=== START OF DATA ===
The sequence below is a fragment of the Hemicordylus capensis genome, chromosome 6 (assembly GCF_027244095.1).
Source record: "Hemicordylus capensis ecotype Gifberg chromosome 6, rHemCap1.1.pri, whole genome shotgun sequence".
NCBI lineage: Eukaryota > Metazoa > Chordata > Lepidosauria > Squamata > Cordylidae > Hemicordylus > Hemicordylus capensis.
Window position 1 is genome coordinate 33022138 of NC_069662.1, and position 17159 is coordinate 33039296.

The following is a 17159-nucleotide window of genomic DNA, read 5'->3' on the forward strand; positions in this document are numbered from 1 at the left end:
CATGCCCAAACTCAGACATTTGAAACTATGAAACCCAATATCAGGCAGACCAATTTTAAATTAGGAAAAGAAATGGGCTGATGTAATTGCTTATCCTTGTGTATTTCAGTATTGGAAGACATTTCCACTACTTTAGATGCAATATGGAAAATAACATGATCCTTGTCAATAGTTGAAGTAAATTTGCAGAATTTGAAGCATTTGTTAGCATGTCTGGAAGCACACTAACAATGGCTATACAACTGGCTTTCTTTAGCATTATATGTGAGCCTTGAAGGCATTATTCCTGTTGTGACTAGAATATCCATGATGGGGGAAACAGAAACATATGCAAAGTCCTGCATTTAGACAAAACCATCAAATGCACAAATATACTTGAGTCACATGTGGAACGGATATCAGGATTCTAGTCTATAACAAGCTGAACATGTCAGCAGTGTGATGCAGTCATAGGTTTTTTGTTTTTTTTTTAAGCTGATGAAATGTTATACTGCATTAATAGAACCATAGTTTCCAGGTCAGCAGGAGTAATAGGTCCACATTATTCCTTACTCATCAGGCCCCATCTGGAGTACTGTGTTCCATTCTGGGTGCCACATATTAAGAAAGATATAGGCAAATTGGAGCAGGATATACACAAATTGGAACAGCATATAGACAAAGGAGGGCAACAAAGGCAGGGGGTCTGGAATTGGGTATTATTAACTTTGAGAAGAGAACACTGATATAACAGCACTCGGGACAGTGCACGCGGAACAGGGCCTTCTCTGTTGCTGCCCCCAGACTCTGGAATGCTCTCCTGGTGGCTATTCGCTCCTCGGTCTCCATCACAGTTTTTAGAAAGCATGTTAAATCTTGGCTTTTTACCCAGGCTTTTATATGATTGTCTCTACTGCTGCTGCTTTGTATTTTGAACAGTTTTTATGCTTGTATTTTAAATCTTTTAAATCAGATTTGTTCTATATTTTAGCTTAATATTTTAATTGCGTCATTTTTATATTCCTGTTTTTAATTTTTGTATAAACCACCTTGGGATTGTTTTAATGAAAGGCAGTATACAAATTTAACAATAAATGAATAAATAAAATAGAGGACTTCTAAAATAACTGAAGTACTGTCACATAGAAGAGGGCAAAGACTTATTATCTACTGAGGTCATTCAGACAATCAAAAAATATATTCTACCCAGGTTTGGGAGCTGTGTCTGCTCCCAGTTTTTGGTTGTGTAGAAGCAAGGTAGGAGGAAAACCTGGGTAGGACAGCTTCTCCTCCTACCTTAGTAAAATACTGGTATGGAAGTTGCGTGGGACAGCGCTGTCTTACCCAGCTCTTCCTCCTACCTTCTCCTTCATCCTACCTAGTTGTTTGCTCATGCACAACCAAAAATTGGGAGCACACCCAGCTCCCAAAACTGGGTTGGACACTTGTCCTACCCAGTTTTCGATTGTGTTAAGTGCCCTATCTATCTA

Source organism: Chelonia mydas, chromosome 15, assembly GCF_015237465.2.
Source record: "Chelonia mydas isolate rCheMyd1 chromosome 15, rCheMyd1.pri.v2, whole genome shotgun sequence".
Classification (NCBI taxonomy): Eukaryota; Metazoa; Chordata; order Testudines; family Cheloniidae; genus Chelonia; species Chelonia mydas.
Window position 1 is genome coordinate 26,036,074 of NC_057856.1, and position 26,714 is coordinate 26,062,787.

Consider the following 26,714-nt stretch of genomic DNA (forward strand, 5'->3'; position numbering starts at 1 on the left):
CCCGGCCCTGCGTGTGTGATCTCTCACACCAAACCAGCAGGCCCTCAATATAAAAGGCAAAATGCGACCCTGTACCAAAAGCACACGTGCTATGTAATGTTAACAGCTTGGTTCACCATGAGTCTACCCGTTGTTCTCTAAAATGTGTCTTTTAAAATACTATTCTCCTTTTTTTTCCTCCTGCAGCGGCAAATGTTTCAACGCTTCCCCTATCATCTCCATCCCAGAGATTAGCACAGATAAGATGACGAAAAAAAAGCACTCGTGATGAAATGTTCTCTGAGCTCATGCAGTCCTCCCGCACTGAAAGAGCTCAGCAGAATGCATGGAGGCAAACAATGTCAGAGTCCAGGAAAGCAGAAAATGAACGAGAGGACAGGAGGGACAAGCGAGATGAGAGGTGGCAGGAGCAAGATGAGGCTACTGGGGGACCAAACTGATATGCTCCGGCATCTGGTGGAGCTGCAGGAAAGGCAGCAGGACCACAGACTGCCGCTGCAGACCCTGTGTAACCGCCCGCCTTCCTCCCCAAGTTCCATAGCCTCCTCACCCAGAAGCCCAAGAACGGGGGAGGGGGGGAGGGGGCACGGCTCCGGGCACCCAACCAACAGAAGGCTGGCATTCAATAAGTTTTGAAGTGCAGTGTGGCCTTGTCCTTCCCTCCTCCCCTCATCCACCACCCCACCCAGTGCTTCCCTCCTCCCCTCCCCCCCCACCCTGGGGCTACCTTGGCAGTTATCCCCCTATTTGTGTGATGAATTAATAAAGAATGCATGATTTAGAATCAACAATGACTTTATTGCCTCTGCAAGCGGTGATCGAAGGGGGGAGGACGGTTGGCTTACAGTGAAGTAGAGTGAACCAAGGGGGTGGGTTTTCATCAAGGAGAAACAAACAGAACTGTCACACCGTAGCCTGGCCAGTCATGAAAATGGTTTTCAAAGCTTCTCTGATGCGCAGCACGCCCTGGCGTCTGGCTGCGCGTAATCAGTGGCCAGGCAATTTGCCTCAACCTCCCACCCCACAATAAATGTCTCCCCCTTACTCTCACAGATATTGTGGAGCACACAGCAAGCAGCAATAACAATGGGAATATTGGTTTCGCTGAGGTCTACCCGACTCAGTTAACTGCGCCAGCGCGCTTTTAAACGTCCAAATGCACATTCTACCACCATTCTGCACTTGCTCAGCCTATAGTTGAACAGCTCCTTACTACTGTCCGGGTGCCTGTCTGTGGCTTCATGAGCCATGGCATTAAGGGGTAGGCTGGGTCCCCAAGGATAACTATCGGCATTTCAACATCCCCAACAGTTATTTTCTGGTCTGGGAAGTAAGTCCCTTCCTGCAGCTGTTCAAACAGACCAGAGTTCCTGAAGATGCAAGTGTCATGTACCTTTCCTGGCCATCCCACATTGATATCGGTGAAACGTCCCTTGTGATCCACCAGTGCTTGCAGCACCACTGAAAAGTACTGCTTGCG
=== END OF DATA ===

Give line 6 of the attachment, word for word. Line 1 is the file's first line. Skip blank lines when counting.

CATGCCCAAACTCAGACATTTGAAACTATGAAACCCAATATCAGGCAGACCAATTTTAAATTAGGAAAAGAAATGGGCTGATGTAATTGCTTATCCTTGTGTATTTCAGTATTGGAAGACATTTCCACTACTTTAGATGCAATATGGAAAATAACATGATCCTTGTCAATAGTTGAAGTAAATTTGCAGAATTTGAAGCATTTGTTAGCATGTCTGGAAGCACACTAACAATGGCTATACAACTGGCTTTCTTTAGCATTATATGTGAGCCTTGAAGGCATTATTCCTGTTGTGACTAGAATATCCATGATGGGGGAAACAGAAACATATGCAAAGTCCTGCATTTAGACAAAACCATCAAATGCACAAATATACTTGAGTCACATGTGGAACGGATATCAGGATTCTAGTCTATAACAAGCTGAACATGTCAGCAGTGTGATGCAGTCATAGGTTTTTTGTTTTTTTTTTAAGCTGATGAAATGTTATACTGCATTAATAGAACCATAGTTTCCAGGTCAGCAGGAGTAATAGGTCCACATTATTCCTTACTCATCAGGCCCCATCTGGAGTACTGTGTTCCATTCTGGGTGCCACATATTAAGAAAGATATAGGCAAATTGGAGCAGGATATACACAAATTGGAACAGCATATAGACAAAGGAGGGCAACAAAGGCAGGGGGTCTGGAATTGGGTATTATTAACTTTGAGAAGAGAACACTGATATAACAGCACTCGGGACAGTGCACGCGGAACAGGGCCTTCTCTGTTGCTGCCCCCAGACTCTGGAATGCTCTCCTGGTGGCTATTCGCTCCTCGGTCTCCATCACAGTTTTTAGAAAGCATGTTAAATCTTGGCTTTTTACCCAGGCTTTTATATGATTGTCTCTACTGCTGCTGCTTTGTATTTTGAACAGTTTTTATGCTTGTATTTTAAATCTTTTAAATCAGATTTGTTCTATATTTTAGCTTAATATTTTAATTGCGTCATTTTTATATTCCTGTTTTTAATTTTTGTATAAACCACCTTGGGATTGTTTTAATGAAAGGCAGTATACAAATTTAACAATAAATGAATAAATAAAATAGAGGACTTCTAAAATAACTGAAGTACTGTCACATAGAAGAGGGCAAAGACTTATTATCTACTGAGGTCATTCAGACAATCAAAAAATATATTCTACCCAGGTTTGGGAGCTGTGTCTGCTCCCAGTTTTTGGTTGTGTAGAAGCAAGGTAGGAGGAAAACCTGGGTAGGACAGCTTCTCCTCCTACCTTAGTAAAATACTGGTATGGAAGTTGCGTGGGACAGCGCTGTCTTACCCAGCTCTTCCTCCTACCTTCTCCTTCATCCTACCTAGTTGTTTGCTCATGCACAACCAAAAATTGGGAGCACACCCAGCTCCCAAAACTGGGTTGGACACTTGTCCTACCCAGTTTTCGATTGTGTTAAGTGCCCTATCTATCTA